Humana has accelerated its plans to acquire the remaining 60 percent of Kindred at Home not already owned – buying stakes from TPG and Welsh, Carson, Anderson & Stowe. The deal values Kindred at Home at $8.1 billion, Humana said late Tuesday.
The announcement came on the heels of a PE Hub report noting that with the growth in demand for home health and hospice services, Humana wants and will acquire the remaining stake as soon as it becomes an option. With the original put-and-call arrangement, that pointed to a summer 2021 date.
Another moving part soon in play – Humana said it intends to divest a majority stake in Kindred’s hospice operations, exploring both a public listing or another potential transaction. Given its size, the prospective buyer pool is seemingly limited – with LHC Group and Amedisys the most natural of suitors, sources have said.
Meanwhile, sources told PE Hub that TPG and WCAS are separately evaluating a sale of Kindred Healthcare – which split from Kindred at Home in 2018 and is owned by the two PE firms only. Kindred Healthcare operates long-term, acute-care hospitals, inpatient rehabilitation facilities and contract rehabilitation services businesses. Read more on PE Hub.
Fire prevention: Lincolnshire Management and VSS Capital Partners are investing behind a niche market – fire and life safety in health systems – a service magnified in the wake of the pandemic, but perhaps underappreciated.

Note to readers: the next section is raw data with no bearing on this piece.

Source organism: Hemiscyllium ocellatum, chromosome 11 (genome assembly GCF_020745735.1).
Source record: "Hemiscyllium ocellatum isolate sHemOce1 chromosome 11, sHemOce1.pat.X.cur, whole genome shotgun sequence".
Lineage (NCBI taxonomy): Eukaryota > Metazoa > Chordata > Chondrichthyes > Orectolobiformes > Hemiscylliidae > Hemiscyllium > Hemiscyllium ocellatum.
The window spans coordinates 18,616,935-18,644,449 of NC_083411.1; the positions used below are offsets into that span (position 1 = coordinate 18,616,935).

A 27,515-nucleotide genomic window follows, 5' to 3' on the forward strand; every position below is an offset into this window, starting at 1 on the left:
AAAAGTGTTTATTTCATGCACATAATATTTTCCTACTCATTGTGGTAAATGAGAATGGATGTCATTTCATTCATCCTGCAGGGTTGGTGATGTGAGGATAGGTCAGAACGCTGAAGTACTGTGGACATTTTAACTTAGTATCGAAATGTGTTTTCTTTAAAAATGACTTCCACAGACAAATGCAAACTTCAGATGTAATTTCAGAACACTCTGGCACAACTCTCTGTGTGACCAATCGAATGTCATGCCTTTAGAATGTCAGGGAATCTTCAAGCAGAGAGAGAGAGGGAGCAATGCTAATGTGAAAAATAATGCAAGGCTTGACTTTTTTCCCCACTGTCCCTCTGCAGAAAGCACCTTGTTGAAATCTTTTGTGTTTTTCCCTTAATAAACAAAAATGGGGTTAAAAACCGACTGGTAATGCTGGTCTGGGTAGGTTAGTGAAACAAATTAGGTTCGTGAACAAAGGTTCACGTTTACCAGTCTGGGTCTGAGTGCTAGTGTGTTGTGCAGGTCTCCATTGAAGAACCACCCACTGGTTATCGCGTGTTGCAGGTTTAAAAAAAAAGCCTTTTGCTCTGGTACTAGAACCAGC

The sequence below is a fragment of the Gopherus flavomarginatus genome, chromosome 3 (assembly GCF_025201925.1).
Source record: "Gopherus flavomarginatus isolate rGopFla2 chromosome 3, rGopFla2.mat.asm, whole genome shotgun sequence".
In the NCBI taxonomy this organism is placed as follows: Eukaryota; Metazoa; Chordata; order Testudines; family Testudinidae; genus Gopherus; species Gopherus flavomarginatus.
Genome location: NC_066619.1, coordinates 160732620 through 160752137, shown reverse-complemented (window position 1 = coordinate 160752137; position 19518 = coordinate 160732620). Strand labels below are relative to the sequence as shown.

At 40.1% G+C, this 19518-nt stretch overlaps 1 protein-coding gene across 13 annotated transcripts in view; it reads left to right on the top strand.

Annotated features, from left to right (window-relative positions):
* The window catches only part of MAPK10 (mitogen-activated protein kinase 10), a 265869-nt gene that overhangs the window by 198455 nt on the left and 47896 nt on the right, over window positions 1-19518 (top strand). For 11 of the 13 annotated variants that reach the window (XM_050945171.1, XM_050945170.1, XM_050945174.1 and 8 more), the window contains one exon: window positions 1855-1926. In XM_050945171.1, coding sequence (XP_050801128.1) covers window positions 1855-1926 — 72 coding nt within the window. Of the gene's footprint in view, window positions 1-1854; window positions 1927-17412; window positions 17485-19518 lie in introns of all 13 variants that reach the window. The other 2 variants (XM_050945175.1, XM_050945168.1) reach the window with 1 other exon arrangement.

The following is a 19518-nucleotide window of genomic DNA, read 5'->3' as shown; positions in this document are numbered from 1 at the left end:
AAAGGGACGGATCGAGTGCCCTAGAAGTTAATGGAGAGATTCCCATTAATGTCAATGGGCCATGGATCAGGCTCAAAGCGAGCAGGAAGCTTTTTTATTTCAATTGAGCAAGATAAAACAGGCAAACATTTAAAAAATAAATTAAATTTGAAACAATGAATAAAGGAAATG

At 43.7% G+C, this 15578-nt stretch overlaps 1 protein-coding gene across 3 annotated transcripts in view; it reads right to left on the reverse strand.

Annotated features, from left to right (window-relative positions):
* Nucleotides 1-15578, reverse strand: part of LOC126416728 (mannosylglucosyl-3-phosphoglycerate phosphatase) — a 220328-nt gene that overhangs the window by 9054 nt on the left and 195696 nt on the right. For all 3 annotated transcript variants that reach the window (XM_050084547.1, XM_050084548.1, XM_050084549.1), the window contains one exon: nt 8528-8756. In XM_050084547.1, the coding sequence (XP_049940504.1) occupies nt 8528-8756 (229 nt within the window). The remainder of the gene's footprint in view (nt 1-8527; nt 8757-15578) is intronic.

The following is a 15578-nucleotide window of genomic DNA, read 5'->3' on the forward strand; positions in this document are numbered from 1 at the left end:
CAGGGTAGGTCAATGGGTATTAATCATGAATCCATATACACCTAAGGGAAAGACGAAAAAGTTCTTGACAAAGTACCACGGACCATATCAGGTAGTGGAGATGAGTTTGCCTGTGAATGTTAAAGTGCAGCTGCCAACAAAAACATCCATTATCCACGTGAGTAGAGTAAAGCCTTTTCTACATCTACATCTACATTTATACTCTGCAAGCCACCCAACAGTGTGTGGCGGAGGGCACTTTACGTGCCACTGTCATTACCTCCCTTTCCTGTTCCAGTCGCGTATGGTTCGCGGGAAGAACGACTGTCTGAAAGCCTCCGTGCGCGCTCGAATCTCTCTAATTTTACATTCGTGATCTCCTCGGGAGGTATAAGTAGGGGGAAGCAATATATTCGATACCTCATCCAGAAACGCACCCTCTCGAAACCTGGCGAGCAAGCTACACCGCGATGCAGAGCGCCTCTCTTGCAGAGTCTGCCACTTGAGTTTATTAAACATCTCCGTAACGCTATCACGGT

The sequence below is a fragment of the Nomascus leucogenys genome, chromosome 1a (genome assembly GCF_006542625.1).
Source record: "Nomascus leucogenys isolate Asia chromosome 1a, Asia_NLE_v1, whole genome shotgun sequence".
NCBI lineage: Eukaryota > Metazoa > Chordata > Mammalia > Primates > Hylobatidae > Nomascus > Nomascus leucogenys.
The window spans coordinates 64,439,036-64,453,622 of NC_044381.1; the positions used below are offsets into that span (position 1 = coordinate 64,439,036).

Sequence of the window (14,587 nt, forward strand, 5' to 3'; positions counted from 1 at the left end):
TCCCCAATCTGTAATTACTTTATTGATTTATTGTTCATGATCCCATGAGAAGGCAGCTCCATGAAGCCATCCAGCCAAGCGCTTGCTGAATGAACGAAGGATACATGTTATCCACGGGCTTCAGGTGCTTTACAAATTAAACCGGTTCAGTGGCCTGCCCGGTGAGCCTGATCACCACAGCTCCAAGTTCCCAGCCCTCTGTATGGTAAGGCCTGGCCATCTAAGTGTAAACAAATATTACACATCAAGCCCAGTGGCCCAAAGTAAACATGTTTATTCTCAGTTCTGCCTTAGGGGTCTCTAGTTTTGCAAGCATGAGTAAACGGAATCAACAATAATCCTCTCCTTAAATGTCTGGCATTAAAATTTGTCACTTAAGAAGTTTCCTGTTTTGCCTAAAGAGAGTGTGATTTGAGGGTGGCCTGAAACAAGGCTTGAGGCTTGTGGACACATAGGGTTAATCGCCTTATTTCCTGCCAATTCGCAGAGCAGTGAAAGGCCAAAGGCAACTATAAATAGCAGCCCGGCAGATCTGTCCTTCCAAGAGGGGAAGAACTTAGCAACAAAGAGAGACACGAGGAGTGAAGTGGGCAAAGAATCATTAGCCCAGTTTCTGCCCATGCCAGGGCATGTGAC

The firms collectively made a majority investment in Barrier Companies, whose various hospital safety services are in need as regulation demanding compliance grows more stringent.
“Normally, what we think about is evacuation. But, in actuality, with hospitals there are going to be patients you’re not able to easily transport out of a hospital right away; there’s lots of care going on real-time, not to mention a surgery or an operation that would need to happen,” Phil Kim, a managing director at Lincolnshire, told PE Hub in an interview.
Read my full report for more insights from Kim and VSS Partner Patrick Turner.
Best since 2007: Despite a more expansive rebound in private equity exits than expected, there’s no indication of a slowdown in activity or retreat in valuations, Pete Witte, EY global private equity lead analyst, told PE Hub in an interview.
Private equity deal activity in the past quarter totaled $261 billion, the highest value of transactions in any quarter since Q2 2007 and more than double Q1 2020, according to EY’s quarterly PE Pulse insights.
“I’d be surprised if valuations came down,” Witte said. “The pandemic really didn’t move the needle on valuations. Now you have SPACs that are in the mixture as well that are also competing for PE deal flow, so it all makes the atmosphere a little more volatile, and, for PE firms, it’s a little harder to find compelling assets and pay good prices for them.”
That’s it! Have a great week ahead, and in the meantime, write to me at email@example.com any comments, deal tips or questions!